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The Bay Islands form a chain that runs more or less parallel to mainland Honduras's northern coast. The westernmost Bay Island of note is Utila, the smallest of the main three islands and just 29 km (18 mi) from the mainland port of La Ceiba. In the middle is Roatán, found 48 km (30 mi) from the coast, and to the northeast is Guanaja, also roughly 48 km (30 mi) from the nearest mainland point. The world's second-largest coral reef envelops the islands and makes for top-notch diving and snorkeling. On shore, deep green tropical forests and waterfalls offer great hiking and panoramic views of the Caribbean. The Cayos Cochinos are closest to the coast and due south of Roatán; the archipelago is a protected reserve with restricted tourism and welcoming Garífuna villages.
Roatán. Diverse neighborhoods give this increasingly popular island a lot of variety beyond its infinite dive sites. There's the sleepy Garífuna village of Punta Gorda up north and the fascinating Venice-like boat town of Oak Ridge. West End and West Bay have pristine beaches; canopy tours; and the island's best restaurants, resorts, and nightlife options. Sandy Bay has dolphin dives and breezy pine forests, and the best shopping is in Coxen Hole.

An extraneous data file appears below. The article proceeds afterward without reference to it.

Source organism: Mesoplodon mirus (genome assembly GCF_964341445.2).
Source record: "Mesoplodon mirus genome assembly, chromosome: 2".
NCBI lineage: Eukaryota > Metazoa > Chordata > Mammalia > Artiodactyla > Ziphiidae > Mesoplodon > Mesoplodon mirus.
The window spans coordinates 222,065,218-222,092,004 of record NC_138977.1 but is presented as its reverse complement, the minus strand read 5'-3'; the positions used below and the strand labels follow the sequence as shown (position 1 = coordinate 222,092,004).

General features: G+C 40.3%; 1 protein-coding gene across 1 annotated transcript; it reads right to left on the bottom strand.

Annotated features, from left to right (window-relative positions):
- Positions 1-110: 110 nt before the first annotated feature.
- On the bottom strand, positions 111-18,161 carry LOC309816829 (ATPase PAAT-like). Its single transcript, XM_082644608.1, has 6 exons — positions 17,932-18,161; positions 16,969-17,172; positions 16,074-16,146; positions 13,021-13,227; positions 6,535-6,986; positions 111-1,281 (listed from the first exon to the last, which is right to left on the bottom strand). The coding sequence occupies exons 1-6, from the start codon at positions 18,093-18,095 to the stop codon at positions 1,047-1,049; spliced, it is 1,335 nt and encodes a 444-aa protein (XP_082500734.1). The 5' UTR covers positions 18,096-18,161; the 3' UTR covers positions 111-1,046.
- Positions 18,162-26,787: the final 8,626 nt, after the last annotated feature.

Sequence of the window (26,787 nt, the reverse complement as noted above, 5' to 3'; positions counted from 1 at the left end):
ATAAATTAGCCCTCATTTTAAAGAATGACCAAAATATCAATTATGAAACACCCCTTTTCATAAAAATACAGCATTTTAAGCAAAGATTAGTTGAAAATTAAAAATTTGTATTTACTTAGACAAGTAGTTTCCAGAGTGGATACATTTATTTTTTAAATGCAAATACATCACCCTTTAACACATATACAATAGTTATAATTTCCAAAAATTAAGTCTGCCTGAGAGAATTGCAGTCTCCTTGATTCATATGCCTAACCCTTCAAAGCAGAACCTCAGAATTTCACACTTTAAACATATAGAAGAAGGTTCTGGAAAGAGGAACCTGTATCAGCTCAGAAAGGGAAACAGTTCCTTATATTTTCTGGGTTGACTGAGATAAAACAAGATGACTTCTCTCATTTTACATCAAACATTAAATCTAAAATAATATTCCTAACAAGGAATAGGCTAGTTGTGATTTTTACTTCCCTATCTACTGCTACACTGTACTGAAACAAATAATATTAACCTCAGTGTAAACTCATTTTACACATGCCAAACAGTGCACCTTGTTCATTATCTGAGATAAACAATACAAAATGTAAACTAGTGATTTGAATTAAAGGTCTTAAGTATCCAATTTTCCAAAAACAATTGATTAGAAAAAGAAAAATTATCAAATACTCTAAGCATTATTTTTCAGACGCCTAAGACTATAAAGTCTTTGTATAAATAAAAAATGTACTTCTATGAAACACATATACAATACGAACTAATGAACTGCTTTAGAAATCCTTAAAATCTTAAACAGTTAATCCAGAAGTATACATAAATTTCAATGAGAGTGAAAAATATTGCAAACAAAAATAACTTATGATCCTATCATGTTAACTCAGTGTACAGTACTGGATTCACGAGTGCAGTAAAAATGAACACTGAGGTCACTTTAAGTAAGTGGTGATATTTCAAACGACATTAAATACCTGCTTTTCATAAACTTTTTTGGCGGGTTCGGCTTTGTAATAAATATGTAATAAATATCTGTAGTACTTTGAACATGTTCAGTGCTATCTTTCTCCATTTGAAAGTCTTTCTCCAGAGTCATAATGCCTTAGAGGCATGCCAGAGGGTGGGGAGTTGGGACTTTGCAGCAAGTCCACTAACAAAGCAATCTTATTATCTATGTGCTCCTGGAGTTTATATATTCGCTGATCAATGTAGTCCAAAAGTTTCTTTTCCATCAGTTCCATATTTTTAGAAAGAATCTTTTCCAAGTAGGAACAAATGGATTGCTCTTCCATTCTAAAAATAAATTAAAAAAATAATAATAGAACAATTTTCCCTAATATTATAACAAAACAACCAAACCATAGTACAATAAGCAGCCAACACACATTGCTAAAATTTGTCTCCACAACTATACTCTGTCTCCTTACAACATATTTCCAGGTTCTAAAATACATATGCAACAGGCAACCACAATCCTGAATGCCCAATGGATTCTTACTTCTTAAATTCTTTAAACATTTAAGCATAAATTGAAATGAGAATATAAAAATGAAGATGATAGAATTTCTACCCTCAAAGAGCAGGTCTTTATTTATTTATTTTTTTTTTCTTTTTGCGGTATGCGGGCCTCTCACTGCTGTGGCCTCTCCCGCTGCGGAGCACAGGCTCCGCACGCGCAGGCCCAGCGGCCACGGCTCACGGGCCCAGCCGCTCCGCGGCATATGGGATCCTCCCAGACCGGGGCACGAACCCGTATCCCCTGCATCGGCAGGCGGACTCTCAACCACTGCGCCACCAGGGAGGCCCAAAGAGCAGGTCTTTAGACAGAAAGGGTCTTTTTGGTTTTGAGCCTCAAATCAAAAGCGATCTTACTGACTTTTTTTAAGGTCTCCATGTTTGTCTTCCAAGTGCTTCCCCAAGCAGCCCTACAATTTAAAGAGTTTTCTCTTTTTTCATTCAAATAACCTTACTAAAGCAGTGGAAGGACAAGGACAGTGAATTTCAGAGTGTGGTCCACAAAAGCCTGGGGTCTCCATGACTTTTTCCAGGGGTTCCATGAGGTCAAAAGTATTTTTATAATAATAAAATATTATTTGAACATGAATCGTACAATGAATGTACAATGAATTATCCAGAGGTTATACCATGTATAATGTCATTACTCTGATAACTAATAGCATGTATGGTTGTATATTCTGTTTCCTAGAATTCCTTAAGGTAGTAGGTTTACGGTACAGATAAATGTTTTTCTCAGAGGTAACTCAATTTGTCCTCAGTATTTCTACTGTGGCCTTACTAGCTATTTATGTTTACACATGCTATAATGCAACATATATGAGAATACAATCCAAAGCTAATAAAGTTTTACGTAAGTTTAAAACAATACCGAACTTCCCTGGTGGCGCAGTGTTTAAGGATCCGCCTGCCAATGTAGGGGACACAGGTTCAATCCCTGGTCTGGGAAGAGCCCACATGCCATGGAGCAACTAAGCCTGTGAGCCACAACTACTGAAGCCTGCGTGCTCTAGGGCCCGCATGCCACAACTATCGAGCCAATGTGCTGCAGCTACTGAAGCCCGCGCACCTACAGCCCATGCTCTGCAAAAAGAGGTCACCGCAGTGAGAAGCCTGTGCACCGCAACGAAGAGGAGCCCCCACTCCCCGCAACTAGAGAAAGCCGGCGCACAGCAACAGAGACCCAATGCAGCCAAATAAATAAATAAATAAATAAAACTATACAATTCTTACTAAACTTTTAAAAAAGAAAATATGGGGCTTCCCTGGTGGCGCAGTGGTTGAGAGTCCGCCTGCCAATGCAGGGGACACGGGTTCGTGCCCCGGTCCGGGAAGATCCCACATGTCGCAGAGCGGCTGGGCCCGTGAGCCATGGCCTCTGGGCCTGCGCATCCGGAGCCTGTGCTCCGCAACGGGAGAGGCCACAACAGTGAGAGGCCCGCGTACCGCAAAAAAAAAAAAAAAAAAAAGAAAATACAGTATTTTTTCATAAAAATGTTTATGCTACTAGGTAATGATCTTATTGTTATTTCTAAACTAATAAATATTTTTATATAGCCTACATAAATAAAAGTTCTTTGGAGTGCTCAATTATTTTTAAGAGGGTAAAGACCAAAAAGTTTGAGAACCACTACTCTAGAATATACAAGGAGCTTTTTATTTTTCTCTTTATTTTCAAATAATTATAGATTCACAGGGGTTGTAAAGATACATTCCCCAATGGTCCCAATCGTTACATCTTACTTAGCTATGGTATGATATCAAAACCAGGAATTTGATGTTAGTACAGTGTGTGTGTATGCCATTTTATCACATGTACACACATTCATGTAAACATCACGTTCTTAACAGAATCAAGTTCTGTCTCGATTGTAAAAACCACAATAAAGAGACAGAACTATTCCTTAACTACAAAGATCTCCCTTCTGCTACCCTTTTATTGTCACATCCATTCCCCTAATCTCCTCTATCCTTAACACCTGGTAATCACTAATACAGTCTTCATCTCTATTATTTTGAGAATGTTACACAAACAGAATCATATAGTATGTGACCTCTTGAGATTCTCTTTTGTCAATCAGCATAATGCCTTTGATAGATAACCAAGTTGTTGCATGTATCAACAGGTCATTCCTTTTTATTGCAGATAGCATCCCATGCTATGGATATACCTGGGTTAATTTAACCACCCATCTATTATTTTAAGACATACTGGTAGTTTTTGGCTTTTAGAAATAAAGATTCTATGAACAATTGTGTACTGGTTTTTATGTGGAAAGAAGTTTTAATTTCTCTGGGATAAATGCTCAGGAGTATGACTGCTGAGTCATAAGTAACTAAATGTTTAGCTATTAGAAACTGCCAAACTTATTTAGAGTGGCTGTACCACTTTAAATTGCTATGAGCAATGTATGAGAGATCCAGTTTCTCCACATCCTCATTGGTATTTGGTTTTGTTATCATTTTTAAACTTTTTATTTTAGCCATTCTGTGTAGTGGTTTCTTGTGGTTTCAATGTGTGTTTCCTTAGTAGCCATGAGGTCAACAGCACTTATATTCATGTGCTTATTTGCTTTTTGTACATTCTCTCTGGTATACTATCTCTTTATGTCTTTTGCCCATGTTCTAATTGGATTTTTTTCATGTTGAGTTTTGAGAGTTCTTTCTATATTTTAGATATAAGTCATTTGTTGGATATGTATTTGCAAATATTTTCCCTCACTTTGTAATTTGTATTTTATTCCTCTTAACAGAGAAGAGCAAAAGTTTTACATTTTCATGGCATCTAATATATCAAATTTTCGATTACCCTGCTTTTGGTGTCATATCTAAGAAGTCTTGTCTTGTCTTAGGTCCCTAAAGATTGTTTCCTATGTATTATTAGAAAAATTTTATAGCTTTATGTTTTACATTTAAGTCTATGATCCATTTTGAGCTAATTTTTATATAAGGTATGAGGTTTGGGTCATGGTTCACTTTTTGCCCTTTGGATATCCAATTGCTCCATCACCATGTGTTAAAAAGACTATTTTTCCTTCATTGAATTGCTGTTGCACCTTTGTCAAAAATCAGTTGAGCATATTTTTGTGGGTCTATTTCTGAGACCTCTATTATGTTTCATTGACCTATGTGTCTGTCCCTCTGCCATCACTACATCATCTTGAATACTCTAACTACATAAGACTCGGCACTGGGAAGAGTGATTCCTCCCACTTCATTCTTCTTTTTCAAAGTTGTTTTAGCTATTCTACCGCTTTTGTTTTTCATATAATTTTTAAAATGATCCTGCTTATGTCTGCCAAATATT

Utila. Low-key dive resorts, casual eateries, and waterfront bars in the town center are all accessible on foot or by golf cart. Backpackers are drawn to the town's affordable diving and youthful vibe, while travelers with bigger budgets rent beachfront properties tucked into private coves on the north end. Diving is king here, although there's plenty of snorkeling, fishing, and lounging to be had.
Guanaja. Undisturbed crystal waters surround lush mountains and dozens of tiny cays on this least frequently visited of the main Bay Islands. Guanaja Town, or Bonacca, is a concrete labyrinth crammed with thousands of residents, but the rest of the island is hardly inhabited at all. This island is hardest to get to, so fewer tourists make the journey, leaving Guanaja with a sense of luxurious tranquility.
Cayos Cochinos. The archipelago is part of a protected marine reserve, which divers say makes it one of the top scuba and snorkel spots on the entire reef. Turtles lumber along the shores and snorkelers abound on the Cayo Mayor and Cayo Menor islands. Garífuna communities on the Chachahuate Key offer lodging and fried fish lunches.